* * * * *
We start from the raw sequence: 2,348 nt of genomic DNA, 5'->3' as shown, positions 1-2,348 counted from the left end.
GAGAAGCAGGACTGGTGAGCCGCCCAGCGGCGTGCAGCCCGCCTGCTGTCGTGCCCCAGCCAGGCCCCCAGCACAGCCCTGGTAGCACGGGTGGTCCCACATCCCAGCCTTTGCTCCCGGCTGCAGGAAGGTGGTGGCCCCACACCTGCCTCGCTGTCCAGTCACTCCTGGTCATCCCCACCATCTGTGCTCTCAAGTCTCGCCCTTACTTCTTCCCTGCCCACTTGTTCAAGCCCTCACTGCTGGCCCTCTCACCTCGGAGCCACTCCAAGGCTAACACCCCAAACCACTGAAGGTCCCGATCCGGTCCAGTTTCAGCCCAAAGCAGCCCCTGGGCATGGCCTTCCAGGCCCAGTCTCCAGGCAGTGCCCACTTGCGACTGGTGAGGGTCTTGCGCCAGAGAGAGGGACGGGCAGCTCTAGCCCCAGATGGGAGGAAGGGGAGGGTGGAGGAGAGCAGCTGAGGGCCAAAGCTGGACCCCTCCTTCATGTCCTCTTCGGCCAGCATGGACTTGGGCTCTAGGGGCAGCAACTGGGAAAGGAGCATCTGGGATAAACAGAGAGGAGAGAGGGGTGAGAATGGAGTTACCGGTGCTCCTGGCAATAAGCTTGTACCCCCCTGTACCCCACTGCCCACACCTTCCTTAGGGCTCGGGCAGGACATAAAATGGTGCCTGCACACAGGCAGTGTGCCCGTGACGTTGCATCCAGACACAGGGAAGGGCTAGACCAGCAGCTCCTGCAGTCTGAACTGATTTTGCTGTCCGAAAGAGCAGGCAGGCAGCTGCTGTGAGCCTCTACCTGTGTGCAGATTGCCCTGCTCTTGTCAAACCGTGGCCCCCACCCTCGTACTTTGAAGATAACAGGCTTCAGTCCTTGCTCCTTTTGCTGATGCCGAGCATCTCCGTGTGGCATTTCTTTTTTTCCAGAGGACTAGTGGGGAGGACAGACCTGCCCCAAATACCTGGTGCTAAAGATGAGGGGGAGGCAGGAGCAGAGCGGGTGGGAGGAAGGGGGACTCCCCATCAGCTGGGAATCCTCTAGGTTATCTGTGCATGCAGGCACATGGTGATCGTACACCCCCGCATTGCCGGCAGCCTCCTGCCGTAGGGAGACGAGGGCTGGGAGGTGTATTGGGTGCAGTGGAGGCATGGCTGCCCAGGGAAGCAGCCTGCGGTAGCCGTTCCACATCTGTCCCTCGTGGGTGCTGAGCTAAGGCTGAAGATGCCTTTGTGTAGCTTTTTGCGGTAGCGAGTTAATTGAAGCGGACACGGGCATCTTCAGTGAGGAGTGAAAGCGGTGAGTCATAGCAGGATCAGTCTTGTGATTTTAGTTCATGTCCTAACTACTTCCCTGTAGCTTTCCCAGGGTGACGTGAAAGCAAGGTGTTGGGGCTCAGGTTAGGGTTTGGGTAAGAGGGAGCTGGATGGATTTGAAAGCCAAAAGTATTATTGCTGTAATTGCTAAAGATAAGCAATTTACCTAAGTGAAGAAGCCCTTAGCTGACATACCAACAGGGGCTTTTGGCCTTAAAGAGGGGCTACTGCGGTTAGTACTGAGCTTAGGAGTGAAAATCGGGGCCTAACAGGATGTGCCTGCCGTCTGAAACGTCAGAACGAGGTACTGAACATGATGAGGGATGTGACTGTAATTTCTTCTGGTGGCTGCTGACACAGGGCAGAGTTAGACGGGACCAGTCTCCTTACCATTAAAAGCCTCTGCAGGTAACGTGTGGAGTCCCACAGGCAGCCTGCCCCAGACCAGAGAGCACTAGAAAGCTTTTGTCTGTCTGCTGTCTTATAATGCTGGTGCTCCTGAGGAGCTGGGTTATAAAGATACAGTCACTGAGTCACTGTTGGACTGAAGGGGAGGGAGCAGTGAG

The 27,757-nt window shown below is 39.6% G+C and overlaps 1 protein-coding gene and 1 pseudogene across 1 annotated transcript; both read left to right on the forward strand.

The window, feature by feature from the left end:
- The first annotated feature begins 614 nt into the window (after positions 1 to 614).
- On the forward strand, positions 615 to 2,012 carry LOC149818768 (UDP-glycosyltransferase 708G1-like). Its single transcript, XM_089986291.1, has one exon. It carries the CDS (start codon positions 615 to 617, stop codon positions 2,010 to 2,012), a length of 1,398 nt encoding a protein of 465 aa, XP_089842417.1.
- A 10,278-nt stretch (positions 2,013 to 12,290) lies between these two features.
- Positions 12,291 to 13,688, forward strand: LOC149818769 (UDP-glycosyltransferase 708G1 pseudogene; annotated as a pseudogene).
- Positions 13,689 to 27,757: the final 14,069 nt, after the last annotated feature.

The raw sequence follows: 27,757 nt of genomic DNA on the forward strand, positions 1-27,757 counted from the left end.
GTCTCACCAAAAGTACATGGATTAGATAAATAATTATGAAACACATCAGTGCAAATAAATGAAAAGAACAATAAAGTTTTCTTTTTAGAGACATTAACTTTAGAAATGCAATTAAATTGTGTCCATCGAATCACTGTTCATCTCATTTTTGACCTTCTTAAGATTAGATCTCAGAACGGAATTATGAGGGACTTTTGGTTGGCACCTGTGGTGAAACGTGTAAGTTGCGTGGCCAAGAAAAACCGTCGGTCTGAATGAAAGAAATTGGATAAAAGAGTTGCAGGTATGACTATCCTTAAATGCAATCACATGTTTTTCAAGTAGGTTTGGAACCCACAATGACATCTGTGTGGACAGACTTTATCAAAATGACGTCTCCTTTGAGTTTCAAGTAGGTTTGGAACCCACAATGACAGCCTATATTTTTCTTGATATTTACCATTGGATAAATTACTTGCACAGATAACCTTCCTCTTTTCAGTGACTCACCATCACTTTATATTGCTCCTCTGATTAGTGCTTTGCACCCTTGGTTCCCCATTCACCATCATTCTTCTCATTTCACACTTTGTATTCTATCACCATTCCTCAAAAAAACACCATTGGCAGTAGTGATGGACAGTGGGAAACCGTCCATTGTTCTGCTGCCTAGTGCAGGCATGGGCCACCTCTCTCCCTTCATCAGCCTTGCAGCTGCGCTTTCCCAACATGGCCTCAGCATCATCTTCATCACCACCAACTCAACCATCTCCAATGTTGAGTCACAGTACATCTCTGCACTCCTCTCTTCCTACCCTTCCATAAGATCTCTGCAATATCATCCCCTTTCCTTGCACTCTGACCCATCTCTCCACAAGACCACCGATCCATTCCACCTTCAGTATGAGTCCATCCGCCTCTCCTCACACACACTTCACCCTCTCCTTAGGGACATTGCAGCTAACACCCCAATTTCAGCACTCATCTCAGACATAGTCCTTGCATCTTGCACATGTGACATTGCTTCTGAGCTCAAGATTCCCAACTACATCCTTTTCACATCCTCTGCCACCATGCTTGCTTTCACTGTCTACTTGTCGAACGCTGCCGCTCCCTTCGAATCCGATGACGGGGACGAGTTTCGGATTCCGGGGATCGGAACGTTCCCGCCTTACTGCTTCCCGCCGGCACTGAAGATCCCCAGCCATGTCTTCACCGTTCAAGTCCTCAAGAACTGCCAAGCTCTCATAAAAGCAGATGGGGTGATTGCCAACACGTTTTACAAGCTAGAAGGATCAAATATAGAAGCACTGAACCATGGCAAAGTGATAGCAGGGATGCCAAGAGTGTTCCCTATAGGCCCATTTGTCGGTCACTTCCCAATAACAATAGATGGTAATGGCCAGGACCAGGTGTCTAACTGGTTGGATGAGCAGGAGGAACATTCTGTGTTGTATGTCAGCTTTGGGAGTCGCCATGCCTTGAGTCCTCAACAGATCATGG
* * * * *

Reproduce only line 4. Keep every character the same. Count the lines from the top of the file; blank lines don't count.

The window, feature by feature from the left end: